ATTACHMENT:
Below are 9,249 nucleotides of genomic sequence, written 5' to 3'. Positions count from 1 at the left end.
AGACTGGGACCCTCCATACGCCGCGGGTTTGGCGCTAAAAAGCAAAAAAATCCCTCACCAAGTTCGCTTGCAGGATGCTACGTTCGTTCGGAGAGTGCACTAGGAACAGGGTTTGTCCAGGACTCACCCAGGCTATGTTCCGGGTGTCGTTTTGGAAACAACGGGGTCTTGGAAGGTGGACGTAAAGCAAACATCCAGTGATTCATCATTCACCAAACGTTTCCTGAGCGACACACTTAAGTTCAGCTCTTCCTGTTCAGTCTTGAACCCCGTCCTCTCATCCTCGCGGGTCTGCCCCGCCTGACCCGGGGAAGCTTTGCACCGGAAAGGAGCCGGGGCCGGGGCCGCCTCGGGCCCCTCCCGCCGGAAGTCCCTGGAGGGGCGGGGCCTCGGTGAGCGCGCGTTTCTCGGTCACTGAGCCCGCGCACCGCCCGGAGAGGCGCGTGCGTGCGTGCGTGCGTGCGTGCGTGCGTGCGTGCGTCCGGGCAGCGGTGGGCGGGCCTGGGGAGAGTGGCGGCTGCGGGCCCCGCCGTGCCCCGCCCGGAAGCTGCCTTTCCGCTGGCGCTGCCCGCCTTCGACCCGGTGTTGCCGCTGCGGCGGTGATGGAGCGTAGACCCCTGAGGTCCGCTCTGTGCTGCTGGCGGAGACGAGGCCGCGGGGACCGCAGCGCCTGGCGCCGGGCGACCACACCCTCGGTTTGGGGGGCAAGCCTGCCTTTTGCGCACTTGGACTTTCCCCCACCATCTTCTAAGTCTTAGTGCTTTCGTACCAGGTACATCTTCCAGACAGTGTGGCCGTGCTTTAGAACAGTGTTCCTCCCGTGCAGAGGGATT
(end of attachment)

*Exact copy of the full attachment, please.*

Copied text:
Below are 9,249 nucleotides of genomic sequence, written 5' to 3'. Positions count from 1 at the left end.
AGACTGGGACCCTCCATACGCCGCGGGTTTGGCGCTAAAAAGCAAAAAAATCCCTCACCAAGTTCGCTTGCAGGATGCTACGTTCGTTCGGAGAGTGCACTAGGAACAGGGTTTGTCCAGGACTCACCCAGGCTATGTTCCGGGTGTCGTTTTGGAAACAACGGGGTCTTGGAAGGTGGACGTAAAGCAAACATCCAGTGATTCATCATTCACCAAACGTTTCCTGAGCGACACACTTAAGTTCAGCTCTTCCTGTTCAGTCTTGAACCCCGTCCTCTCATCCTCGCGGGTCTGCCCCGCCTGACCCGGGGAAGCTTTGCACCGGAAAGGAGCCGGGGCCGGGGCCGCCTCGGGCCCCTCCCGCCGGAAGTCCCTGGAGGGGCGGGGCCTCGGTGAGCGCGCGTTTCTCGGTCACTGAGCCCGCGCACCGCCCGGAGAGGCGCGTGCGTGCGTGCGTGCGTGCGTGCGTGCGTGCGTGCGTCCGGGCAGCGGTGGGCGGGCCTGGGGAGAGTGGCGGCTGCGGGCCCCGCCGTGCCCCGCCCGGAAGCTGCCTTTCCGCTGGCGCTGCCCGCCTTCGACCCGGTGTTGCCGCTGCGGCGGTGATGGAGCGTAGACCCCTGAGGTCCGCTCTGTGCTGCTGGCGGAGACGAGGCCGCGGGGACCGCAGCGCCTGGCGCCGGGCGACCACACCCTCGGTTTGGGGGGCAAGCCTGCCTTTTGCGCACTTGGACTTTCCCCCACCATCTTCTAAGTCTTAGTGCTTTCGTACCAGGTACATCTTCCAGACAGTGTGGCCGTGCTTTAGAACAGTGTTCCTCCCGTGCAGAGGGATT